The matter was set down for sentencing on January 28, 2005. At defendant's request, he was remanded to State prison while awaiting sentencing. Defendant was serving his sentences on the Hudson and Essex County charges. He had been sentenced for those charges on May 7, 2004 and September 17, 2004, respectively.

When the case came before the court on January 28, 2005, both counsel acknowledged that there had been an apparent misunderstanding as to the completeness of defendant's plea.

The prosecutor insisted that the State's understanding was that defendant would plead to all counts in both Somerset County indictments. Defense counsel expressed the understanding that the three heroin counts would be dismissed. Defense counsel requested an adjournment of about three weeks to clarify the matter. The case was rescheduled for April 1, 2005.

On April 1, 2005, defendant returned to court and pled guilty to all of the charges, including the three heroin counts. He provided a sufficient factual basis for all of the charges and the plea was accepted as to all of the charges.

On May 20, 2005, defendant was sentenced on all of the charges in both Somerset County indictments. Pursuant to the plea agreement, the aggregate sentence was seven years imprisonment subject to an 85% NERA parole disqualifier. As requested by the defense, and without opposition from the State, the judge ordered that the sentences would run concurrently with the sentences defendant was already serving on charges from Hudson and Essex Counties. The judge awarded defendant gap time credit of 378 days from May 7, 2004 (the earlier of the previous sentences) to May 19, 2005 (the day before the new sentence). See N.J.S.A. 2C:44-5b(2).

Defendant subsequently filed a motion for reconsideration of his sentence. One of the bases for this motion was his contention that for the 113 days from his original Somerset County sentencing date of January 28, 2005 until the date of his actual sentence on May 20, 2005, he should have been awarded "straight" jail credit pursuant to Rule 3:21-8, instead of gap time credit pursuant to N.J.S.A. 2C:44-5b(2). The difference is that with straight jail credit, defendant would have received credit against the front end of his sentence, including his NERA period of parole ineligibility, rather than from the back end of his sentence. Defendant's motion was denied on November 17, 2005. The judge noted that, while he sympathized with defendant, "there's nothing before me to convince me that the Defendant's delay in sentence was unreasonable in light of the number of charges that he was confronted with in the various jurisdictions, as argued by the Prosecutor. Therefore, I . . . deny your application with regard to a credit for four months."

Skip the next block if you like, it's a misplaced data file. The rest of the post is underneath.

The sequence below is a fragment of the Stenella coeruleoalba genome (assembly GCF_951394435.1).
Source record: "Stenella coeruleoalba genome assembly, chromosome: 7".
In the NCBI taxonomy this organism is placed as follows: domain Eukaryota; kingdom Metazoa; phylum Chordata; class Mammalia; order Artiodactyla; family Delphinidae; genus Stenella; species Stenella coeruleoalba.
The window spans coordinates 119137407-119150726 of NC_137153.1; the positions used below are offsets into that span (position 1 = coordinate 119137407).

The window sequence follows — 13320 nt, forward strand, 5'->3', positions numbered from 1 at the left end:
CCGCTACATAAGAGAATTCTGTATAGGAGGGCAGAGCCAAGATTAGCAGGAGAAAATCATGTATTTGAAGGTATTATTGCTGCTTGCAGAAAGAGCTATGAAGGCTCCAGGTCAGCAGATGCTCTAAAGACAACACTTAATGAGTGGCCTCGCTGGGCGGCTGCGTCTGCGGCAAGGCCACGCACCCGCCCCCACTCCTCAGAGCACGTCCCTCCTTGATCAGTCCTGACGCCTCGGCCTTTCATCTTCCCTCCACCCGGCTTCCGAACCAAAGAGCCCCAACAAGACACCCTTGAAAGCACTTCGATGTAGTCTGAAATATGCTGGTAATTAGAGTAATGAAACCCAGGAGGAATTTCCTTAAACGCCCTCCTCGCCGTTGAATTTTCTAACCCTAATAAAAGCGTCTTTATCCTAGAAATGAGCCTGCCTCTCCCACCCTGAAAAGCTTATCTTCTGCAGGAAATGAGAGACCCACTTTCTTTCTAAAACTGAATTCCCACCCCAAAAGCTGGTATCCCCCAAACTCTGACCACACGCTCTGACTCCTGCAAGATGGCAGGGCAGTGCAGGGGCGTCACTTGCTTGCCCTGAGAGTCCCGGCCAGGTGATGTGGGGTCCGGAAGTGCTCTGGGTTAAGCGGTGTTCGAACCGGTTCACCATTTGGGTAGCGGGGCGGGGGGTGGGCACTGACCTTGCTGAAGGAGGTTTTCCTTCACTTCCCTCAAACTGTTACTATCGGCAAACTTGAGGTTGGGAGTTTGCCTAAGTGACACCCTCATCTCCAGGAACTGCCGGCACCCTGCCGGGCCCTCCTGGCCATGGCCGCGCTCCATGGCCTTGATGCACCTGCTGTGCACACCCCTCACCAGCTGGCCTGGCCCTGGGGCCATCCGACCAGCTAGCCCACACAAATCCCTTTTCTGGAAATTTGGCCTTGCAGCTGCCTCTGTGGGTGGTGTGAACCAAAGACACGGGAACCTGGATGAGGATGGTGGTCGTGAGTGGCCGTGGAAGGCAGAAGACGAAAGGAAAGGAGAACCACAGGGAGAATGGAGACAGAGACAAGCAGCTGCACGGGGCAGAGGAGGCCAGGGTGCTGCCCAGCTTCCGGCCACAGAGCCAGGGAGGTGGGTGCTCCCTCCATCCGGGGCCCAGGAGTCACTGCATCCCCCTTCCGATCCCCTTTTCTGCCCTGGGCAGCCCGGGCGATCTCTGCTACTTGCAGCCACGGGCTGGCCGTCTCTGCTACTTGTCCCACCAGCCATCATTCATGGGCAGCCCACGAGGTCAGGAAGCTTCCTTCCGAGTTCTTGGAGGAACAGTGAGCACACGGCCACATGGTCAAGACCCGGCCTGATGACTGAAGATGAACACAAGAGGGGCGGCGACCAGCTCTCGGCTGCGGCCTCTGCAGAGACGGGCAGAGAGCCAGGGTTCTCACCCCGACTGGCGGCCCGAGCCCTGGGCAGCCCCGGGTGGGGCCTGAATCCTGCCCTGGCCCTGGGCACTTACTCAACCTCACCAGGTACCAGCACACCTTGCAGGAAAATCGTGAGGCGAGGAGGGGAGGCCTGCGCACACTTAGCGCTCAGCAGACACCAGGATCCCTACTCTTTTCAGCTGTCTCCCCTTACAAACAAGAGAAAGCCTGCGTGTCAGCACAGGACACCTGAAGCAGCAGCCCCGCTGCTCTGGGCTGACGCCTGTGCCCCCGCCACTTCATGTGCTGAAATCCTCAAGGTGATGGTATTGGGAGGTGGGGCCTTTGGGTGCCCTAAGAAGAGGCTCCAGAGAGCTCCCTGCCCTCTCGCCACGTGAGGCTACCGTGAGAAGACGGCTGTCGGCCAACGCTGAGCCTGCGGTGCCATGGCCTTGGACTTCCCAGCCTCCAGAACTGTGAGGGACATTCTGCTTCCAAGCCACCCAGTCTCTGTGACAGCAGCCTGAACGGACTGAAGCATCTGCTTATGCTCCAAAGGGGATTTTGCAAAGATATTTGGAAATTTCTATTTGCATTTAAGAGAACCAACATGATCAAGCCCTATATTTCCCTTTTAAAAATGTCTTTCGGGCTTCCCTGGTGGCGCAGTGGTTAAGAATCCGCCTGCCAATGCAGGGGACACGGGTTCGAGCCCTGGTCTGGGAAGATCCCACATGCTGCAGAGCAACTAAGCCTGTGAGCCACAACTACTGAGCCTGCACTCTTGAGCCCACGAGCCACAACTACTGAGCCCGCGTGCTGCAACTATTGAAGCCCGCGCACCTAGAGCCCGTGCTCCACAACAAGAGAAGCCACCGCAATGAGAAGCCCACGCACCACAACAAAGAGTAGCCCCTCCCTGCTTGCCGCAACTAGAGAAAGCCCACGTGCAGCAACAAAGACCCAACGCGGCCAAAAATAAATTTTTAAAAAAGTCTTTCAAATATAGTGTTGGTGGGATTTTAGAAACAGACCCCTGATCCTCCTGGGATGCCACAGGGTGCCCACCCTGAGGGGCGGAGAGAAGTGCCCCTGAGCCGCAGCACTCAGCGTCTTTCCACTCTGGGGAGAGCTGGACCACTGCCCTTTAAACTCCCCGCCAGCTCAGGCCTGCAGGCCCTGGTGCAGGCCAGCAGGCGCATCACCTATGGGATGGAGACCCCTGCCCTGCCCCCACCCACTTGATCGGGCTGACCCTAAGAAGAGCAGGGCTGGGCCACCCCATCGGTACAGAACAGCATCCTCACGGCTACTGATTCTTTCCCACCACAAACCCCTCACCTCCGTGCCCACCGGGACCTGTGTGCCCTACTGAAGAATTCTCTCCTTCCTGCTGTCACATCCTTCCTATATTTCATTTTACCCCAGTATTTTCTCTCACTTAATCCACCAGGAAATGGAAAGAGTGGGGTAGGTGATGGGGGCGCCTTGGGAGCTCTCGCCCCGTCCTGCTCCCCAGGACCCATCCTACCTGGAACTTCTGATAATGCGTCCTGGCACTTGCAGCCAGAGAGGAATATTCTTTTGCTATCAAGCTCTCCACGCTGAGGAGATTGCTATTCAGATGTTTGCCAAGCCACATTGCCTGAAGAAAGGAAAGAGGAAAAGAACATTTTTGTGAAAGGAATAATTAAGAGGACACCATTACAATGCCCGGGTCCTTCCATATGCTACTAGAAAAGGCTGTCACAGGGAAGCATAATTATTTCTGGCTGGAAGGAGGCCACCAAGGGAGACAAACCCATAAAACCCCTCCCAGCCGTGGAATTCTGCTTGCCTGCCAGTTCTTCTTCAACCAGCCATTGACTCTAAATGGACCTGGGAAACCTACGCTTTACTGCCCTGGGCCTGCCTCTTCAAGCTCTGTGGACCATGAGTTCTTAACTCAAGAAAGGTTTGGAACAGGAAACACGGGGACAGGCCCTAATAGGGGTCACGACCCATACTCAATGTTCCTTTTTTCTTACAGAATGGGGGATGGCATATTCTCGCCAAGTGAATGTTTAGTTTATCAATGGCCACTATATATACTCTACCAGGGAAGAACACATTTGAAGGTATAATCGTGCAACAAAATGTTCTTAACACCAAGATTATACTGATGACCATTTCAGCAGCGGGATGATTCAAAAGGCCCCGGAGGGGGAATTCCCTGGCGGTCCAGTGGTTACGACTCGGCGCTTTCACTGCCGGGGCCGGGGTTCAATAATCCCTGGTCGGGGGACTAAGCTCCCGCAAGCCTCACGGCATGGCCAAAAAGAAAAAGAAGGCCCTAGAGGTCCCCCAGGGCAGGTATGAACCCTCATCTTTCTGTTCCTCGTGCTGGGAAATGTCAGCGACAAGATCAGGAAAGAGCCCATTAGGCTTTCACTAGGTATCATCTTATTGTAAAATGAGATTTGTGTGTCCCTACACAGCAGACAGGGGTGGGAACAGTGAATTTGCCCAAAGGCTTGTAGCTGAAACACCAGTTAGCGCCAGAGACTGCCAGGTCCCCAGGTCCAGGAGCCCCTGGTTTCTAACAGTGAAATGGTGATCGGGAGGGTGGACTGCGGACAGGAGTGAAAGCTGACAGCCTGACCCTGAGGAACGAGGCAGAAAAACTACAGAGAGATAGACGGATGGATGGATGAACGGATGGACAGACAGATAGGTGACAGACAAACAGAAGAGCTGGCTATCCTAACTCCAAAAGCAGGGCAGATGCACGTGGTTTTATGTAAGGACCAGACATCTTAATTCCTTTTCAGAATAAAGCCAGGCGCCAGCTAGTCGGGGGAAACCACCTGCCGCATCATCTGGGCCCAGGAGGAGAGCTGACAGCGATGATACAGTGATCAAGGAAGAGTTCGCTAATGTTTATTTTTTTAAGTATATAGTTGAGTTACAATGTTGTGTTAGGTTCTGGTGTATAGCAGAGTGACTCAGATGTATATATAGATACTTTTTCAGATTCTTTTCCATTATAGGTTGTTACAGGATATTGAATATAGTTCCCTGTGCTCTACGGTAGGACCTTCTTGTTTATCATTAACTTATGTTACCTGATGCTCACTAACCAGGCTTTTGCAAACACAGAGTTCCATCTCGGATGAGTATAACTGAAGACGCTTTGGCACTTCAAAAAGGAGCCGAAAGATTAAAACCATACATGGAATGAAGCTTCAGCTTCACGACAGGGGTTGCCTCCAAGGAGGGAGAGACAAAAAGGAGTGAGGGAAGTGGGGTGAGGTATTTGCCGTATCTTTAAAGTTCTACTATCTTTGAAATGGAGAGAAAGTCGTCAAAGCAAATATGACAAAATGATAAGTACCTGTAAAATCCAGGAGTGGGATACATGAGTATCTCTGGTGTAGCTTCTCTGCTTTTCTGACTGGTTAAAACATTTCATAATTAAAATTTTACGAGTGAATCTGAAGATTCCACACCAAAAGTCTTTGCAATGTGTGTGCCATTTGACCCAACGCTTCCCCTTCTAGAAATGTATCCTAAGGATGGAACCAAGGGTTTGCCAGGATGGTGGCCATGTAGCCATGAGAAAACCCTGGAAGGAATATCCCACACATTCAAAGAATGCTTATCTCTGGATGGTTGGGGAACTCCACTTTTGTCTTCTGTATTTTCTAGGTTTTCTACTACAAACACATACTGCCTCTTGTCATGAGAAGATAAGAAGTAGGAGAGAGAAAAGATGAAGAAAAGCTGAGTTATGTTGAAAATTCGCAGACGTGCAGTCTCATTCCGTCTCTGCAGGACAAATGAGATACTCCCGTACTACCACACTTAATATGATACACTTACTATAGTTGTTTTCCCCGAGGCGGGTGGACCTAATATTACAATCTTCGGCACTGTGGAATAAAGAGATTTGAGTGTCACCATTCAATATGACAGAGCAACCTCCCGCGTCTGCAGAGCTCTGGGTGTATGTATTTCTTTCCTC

Defendant did not appeal from that order. Instead, twoand-one-half years later, on June 26, 2008, defendant filed his PCR petition. He claimed he was deprived of the effective assistance of counsel at the time of his sentencing because his attorney should have argued for the award of discretionary straight jail credits for the disputed 113 days. Defendant acknowledges that these 113 days were not of the sort generally covered by Rule 3:21-8, because he was not in custody during those days in default of bail on the Somerset County charges for which he was ultimately sentenced. However, he claims that in its discretion, the sentencing court could have and should have awarded him straight jail credit for those days in order to fulfill his expectation of obtaining the full benefit of concurrency of his Somerset County sentence with the sentences he was serving arising out of Hudson and Essex Counties.